Protecting yourself from scams this tax season

By Chennell Ramos - Digital Journalist

JACKSONVILLE, Fla. - Tax season is upon us - and that means scammers will be aiming for your money.

 

This week is National Consumer Protection Week. Consumers should be on high alert and on the lookout for the following scams circulating in the northeast Florida area.

 

The Better Business Bureau has already seen scammers targeting consumers.

 

Some complaints include:

Apartment complexes get more complaints than used car dealers and roofing contractors. As a consumer, you need to do your homework before you rent. Be sure you understand the lease agreement.

 

Used car dealers- The same dealers get same complaints all the time- usually an “As Is” purchase that falls apart shortly after you drive it off the lot.

 

Roofing contractor- “Assignment of Benefits” clauses are sometimes contained in the roofer's quote/proposal form. Beware if you are asked to sign a quote. You may be signing away significant rights. Money from insurance company goes straight to the roofer and they can schedule the job at their leisure. 

 

In addition to complaints to the BBB office are reported scams; the top ones reported to BBB in North East Florida according to Tom Stephens, president, Northeast Florida include the following:

Online purchase-targeted advertising on social media by foreign retailers. Knock off or inferior products.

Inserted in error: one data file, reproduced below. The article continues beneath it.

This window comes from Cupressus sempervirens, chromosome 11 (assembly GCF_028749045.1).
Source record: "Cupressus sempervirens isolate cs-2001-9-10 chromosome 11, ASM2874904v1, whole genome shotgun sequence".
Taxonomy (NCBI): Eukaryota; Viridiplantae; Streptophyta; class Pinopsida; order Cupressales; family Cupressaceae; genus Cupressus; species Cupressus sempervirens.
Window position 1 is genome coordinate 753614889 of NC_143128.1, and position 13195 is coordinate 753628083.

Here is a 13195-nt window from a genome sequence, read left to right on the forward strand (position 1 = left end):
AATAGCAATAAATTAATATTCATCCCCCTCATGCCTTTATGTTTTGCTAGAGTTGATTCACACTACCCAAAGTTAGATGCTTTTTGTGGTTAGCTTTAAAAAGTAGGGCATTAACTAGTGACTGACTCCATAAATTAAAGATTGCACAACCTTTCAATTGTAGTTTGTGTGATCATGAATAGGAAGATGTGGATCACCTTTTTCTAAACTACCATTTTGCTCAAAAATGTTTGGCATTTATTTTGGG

Employment scams- 2 types- first is fake job offers that require you to pay upfront for a background check or training materials. There was no job & you're out the money. Second type involves sending you a check for you to deposit in your account, purchase a few small items, keep a small amount for yourself & send the rest back to them. Either the check will bounce or you've just helped a criminal launder some money.

 

Tech support-impostors impersonate Microsoft, FTC, IRS & even BBB. Claim that you were sold an inferior product and you are owed a refund which must be deposited directly in your bank account. If you give them access to your account they will clean it out.

 

Stephens states that consumers should be vigilant in spending and handling financial affairs, by researching and educating yourself. 

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